Treatment might start with scaling and root planing to remove plaque and calculus. But there are also several different kinds of surgery that your dentist might recommend, including bone grafting or flap surgery, which involves lifting up your gums for a deep cleaning.

Recessed gums

Your dentist will examine your gums closely to see if an infection has taken hold. If so, you may need to take an antibiotic, use an antibiotic mouthwash or apply an antibiotic gel on your gums.

In severe cases, your dentist may recommend flap surgery or graft some tissue to help the gums regrow.

Nasal or sinus congestion

Nasal congestion or sinus congestion can be short-lived, but it sure can be painful while it’s going on. Home remedies may alleviate the congestion and the pressure it’s creating. Some include:

  • using a humidifier
  • applying a warm compress
  • taking a steamy shower,
  • saline spray

Many sinus infections go away on their own, but in some cases, an antibiotic may be necessary.

Loose filling or crown

The most likely fix is a replacement filling or new crown. While you’re waiting for the new filling or crown, your dentist might suggest taking an over-the-counter pain reliever. Call your dentist right away if the crown or filling falls out.

Pulp necrosis

If your dentist determines that the pulp tissue inside your tooth has died, you may need a root canal and crown. It’s also possible that your dentist will tell you that you need to have your tooth extracted.


An infection in your tooth could spread and threaten more tissue. It could even lead to sepsis, which is a life-threatening infection. Your dentist will likely drain the abscess and clean out the affected area.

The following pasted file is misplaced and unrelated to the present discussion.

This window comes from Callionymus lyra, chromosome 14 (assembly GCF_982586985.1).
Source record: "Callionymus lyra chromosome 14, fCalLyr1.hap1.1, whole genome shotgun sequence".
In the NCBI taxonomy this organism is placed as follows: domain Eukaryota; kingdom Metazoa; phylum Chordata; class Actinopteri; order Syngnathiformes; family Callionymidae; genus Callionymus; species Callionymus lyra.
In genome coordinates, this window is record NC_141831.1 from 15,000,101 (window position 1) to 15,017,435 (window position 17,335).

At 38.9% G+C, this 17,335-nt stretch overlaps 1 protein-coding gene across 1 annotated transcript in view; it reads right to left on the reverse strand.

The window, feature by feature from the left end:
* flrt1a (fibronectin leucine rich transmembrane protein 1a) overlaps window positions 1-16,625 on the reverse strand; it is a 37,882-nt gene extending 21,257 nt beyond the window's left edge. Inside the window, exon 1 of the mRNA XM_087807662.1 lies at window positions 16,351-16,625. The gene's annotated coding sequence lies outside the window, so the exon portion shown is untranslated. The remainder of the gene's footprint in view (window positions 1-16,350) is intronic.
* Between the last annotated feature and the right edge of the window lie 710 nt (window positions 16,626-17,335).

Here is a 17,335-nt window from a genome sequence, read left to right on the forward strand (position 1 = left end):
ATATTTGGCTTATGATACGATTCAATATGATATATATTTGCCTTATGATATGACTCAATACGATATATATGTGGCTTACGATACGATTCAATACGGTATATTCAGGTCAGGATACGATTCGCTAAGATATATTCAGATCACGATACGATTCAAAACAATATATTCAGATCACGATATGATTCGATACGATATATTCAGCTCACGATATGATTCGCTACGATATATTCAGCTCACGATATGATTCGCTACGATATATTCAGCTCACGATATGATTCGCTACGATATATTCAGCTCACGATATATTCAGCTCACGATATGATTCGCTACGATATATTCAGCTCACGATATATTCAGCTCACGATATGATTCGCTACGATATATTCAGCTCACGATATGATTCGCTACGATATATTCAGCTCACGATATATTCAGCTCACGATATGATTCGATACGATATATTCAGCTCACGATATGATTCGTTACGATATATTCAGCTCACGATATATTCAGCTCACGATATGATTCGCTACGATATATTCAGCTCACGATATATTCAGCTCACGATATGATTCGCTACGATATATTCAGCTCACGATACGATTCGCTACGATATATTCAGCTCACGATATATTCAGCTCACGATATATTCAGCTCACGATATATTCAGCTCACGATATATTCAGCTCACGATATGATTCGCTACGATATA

Depending on the severity of the situation, you might need a root canal or a tooth extraction. Your dentist may also prescribe antibiotics to clear up the infection.

Tooth pain can often be the sign of a larger problem with your teeth or gums. If you don’t address it promptly, the pain could worsen. Or you might have to get extensive dental work or risk losing a tooth. If you notice some pain, speak with a dentist.

Most communities have a few options for affordable emergency dental care.

  • Dental schools. Dental and dental hygiene schools offer services for a reduced price. But you may need to ask in advance if they provide emergency dental care.
  • Community health centers. You can get free or reduced-cost dental care at a community center funded through the Health Resources and Services Administration’s Bureau of Primary Health Care.
  • Medicaid. Adults who are enrolled in Medicaid, which is a state-run healthcare program for people living on a low income, can usually access emergency dental services. But more comprehensive services vary from state to state and may be limited, depending on where you live.
  • Medicare. If you qualify for this federal program that covers adults over 65, you may be able to access certain kinds of emergency dental care.
  • Veterans Affairs dental insurance program (VADIP). Veterans can apply for dental coverage benefits through the U.S. Department of Veterans Affairs (VA). You might also seek out a local VA dental clinic for emergency care.

One more thing: if you do have dental insurance, call a dentist and ask what options are available to you. They might be able to work out a payment plan, depending on the severity of your dental issues and their ability to address it at that time.

Don’t assume that the pain in your tooth will go away if you don’t mess with it. Ideally, you’d want to make an appointment to see your dentist before it gets worse. And keep an eye out for other signs of gum disease or tooth decay, like swelling or bleeding gums.

If pain or sensitivity develops suddenly and becomes intense, see a dentist as soon as possible.